Defendant states in a conclusory manner that the trial court’s order violated his First Amendment rights because the trial court discriminated against him based on his religious beliefs and was biased against him because of those beliefs. Even though he states that he asked his trial counsel to reschedule his hearing so that he would have a different trial judge, there is, as noted above, no indication that he made a motion for recusal prior to entry of the temporary custody order.4 The North Carolina Code of Judicial Conduct sets forth instances in which a party’s motion for recusal of a judge should *812be granted. Code of Judicial Conduct Canon 3(C), 2010 Ann. R. N.C. 518-19. Code of Judicial Conduct Canon 3(C), 2010 Ann. R. N.C. 518, specifically states that

(1) On motion of any party, a judge should disqualify himself/ herself in a proceeding in which the judge’s impartiality may reasonably be questioned, including but not limited to instances where:
(a) The judge has a personal bias or prejudice concerning a party

The Code further

notes that “[njothing in this Canon shall preclude a judge from disqualifying himself/herself from participating in any proceeding upon the judge’s own initiative.” Code of Judicial Conduct Canon 3(D), 2010 Ann. R. N.C. 519. “While this provision certainly encourages a judge to recuse himself or herself in cases where his or her ‘impartiality may reasonably be questioned’ upon their [sic] own motion, they [sic] are not required to do so in the absence of a motion by a party.” In re Key, 182 N.C. App. 714, 719, 643 S.E.2d 452, 456 (2007) (quoting Code of Judicial Conduct Canon 3, 2007 Ann. R. N.C. 446).
“In order to preserve an issue for appellate review, a party must have presented to the trial court a timely request, objection, or motion[.]” N.C. R. App. P. 10(a)(1) (2009). When a party does not move for a judge’s recusal at trial, the issue is not preserved for our review. In re Key, 182 N.C. App. at 719, 643 S.E.2d at 456 (citing State v. Love, 177 N.C. App. 614, 627-28, 630 S.E.2d 234, 243 (2006)).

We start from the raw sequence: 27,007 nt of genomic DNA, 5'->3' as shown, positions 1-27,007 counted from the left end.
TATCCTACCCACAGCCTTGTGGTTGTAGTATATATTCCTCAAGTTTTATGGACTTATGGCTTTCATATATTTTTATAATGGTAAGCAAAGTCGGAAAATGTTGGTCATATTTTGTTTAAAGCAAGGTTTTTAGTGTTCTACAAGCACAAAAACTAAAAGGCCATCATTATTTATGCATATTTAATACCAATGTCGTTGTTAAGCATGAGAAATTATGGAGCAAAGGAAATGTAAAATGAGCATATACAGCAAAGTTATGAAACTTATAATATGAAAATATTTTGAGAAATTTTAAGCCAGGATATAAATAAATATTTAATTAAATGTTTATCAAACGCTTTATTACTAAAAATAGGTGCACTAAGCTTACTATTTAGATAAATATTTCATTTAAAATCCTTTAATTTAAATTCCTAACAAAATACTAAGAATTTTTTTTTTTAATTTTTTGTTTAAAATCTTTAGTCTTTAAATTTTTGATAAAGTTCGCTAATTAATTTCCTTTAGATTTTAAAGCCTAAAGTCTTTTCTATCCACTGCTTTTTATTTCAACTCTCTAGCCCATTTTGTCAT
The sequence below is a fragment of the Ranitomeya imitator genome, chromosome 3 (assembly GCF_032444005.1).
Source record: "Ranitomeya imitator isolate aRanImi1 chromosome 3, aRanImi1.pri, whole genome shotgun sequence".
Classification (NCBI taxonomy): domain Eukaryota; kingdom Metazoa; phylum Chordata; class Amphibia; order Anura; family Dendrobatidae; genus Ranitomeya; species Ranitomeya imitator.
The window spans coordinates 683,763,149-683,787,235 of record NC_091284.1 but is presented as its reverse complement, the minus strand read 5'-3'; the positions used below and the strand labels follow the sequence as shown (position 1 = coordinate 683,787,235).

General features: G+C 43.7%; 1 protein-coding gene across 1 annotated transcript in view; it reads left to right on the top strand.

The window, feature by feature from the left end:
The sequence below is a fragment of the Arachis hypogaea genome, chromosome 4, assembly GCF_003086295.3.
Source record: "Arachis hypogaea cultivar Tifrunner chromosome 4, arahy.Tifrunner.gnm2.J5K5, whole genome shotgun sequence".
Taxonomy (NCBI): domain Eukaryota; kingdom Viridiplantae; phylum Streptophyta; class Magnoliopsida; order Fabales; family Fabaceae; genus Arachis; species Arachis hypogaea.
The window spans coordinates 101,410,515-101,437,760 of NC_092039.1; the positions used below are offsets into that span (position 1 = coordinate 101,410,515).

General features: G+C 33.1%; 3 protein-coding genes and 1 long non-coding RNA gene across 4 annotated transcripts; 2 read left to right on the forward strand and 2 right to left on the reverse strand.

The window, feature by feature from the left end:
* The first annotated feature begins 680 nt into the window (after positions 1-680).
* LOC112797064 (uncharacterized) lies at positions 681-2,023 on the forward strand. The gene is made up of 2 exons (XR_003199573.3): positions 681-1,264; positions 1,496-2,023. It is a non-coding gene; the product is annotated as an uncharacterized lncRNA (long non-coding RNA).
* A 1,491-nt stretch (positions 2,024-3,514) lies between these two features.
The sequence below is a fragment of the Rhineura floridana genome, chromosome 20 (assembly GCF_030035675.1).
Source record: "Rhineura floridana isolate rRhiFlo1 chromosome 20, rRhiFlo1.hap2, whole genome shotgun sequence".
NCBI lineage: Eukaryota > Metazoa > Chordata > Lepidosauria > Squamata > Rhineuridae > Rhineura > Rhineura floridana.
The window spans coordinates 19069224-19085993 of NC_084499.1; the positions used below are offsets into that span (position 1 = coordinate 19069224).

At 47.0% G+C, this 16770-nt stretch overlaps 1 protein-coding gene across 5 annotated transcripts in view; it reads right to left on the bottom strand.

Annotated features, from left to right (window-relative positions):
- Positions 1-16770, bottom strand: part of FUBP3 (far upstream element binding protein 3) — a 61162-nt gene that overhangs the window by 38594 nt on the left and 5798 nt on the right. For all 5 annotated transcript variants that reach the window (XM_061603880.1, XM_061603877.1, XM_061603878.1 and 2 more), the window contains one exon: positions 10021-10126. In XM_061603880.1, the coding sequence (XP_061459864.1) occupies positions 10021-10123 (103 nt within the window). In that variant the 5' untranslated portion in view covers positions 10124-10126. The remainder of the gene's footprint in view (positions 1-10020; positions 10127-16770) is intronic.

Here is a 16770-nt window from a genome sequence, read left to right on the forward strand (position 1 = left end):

In re D.R.F., 204 N.C. App. 138, 144, 693 S.E.2d 235, 240 (footnote omitted), disc. rev. denied, 364 N.C. 616, 705 S.E.2d 358 (2010). This Court has held that an alleged failure to recuse is not considered an error automatically preserved under N.C.R. App. P. 10(a)(1). Id. Because defendant did not include a copy of the trial transcript in record, we cannot determine if defendant ever moved at trial to have the trial judge recuse himself. Where appellant failed to move that the trial judge recuse himself, he cannot later raise on appeal the judge’s alleged bias based on an undesired outcome. Thus, neither of the First Amendment issues that defendant raises have been properly preserved for our review. Therefore, defendant cannot meet his burden to show that his interlocutory appeal affects a substantial right. Hamilton,_N.C. App. at_, 711 S.E.2d at 189. Accordingly, this Court has no jurisdiction to hear his appeal. See id.

*813III. Writ of Certiorari

In the alternative, defendant requests that this Court treat his appeal as a petition for writ of certiorari and exercise our discretion under N.C.R. App. P. 21(a)(1) and grant his petition. This Court has the discretion to treat an appeal as a petition for certiorari in appropriate circumstances. In re M.L.T.H., 200 N.C. App. 476, 481, 685 S.E.2d 117, 121 (2009). “A writ of certiorari will only be issued upon a showing of appropriate circumstances in a civil case where the right of appeal has been lost by failure to take timely action or where no right to appeal from an interlocutory order exists.” Harbin Yinhai Technology Development Co., Ltd. v. Greentree Financial Group, Inc., 196 N.C. App. 615, 620, 677 S.E.2d 854, 858 (2009) (emphasis in original, quotation marks and citations removed). Here, we have found that no right to appeal from an interlocutory order exists. In addition, defendant has failed to show appropriate circumstances for a writ of certiorari and we decline to exercise our discretion in granting the writ.

IV. Conclusion

Since we have concluded that this Court lacks jurisdiction to hear defendant’s appeal from the interlocutory custody order and have declined to grant defendant a writ of certiorari, we must dismiss his appeal for want of jurisdiction.


Chief Judge MARTIN and Judge GEER concur.